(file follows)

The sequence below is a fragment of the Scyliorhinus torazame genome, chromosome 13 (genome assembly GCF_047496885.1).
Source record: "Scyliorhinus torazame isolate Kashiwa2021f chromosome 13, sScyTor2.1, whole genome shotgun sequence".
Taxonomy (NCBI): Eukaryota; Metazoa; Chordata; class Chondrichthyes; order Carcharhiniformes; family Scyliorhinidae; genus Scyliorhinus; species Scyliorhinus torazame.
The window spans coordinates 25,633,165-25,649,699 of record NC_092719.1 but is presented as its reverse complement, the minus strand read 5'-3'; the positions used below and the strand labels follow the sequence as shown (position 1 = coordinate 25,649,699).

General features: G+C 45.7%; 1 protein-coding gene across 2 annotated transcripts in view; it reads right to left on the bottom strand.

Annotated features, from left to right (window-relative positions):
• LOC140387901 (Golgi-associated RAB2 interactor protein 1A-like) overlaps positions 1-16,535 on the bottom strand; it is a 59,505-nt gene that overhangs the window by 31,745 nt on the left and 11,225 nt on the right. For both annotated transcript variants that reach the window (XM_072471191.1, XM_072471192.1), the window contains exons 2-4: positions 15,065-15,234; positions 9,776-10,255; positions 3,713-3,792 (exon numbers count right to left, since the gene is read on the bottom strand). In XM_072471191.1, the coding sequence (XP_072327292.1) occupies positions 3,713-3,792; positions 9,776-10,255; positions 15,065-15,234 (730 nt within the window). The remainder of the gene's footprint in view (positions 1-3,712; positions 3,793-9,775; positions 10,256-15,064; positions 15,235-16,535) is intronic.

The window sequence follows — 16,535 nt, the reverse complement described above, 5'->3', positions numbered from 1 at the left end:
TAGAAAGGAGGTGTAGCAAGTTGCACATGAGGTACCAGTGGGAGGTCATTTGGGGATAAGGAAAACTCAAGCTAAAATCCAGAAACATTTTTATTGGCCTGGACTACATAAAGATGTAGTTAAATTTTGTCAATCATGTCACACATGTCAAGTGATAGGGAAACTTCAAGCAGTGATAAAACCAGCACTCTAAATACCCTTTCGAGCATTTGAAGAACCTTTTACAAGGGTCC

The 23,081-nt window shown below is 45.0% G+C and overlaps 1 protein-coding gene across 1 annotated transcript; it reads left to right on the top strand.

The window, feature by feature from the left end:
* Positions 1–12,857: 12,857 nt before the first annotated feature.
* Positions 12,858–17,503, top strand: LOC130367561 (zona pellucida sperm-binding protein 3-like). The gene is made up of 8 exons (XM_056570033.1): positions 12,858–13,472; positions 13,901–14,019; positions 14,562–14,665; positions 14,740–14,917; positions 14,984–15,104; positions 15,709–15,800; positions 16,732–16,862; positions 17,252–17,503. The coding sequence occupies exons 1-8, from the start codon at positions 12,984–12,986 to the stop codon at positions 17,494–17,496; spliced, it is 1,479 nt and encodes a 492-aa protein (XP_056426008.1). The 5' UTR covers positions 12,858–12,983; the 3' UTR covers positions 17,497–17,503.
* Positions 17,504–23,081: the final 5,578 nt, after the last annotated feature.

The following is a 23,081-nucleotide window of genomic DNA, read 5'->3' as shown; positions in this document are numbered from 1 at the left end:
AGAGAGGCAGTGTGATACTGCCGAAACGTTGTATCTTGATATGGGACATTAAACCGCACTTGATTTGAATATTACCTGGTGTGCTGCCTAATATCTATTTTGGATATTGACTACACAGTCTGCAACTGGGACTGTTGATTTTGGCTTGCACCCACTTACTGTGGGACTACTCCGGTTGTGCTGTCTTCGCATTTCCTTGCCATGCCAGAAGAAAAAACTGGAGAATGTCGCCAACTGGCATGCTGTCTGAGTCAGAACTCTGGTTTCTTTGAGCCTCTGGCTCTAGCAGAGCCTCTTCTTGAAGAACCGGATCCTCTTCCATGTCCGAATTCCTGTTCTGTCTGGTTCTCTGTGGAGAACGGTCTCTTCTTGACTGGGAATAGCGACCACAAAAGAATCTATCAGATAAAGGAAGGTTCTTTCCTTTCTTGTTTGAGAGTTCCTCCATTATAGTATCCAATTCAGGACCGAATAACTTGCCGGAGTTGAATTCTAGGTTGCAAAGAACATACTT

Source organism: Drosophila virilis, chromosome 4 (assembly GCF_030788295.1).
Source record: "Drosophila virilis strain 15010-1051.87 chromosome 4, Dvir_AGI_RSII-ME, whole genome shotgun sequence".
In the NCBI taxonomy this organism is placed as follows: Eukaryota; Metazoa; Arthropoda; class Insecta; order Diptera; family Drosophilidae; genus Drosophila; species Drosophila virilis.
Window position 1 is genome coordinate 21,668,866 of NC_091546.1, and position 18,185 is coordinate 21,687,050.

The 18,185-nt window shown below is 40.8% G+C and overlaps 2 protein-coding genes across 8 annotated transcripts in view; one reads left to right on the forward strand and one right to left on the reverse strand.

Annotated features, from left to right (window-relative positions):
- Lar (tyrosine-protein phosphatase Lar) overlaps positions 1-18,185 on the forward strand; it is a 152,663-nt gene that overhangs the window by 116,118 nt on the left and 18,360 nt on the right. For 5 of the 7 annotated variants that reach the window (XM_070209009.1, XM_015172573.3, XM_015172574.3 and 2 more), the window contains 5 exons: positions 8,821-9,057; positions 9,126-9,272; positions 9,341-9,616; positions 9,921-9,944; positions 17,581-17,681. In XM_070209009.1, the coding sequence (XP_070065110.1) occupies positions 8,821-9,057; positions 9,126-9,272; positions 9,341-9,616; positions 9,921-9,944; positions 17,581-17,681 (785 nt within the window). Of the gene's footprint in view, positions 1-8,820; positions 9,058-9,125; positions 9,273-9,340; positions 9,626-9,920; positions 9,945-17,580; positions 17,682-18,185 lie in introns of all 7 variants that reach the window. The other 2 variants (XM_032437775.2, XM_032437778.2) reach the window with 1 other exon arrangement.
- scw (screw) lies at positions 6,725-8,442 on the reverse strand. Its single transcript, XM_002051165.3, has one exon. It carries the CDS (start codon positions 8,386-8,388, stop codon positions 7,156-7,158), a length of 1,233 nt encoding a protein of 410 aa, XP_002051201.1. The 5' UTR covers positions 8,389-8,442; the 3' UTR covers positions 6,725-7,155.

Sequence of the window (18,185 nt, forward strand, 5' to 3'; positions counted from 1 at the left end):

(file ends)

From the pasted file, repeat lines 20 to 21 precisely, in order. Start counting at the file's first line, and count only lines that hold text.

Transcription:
Window position 1 is genome coordinate 21,668,866 of NC_091546.1, and position 18,185 is coordinate 21,687,050.

The 18,185-nt window shown below is 40.8% G+C and overlaps 2 protein-coding genes across 8 annotated transcripts in view; one reads left to right on the forward strand and one right to left on the reverse strand.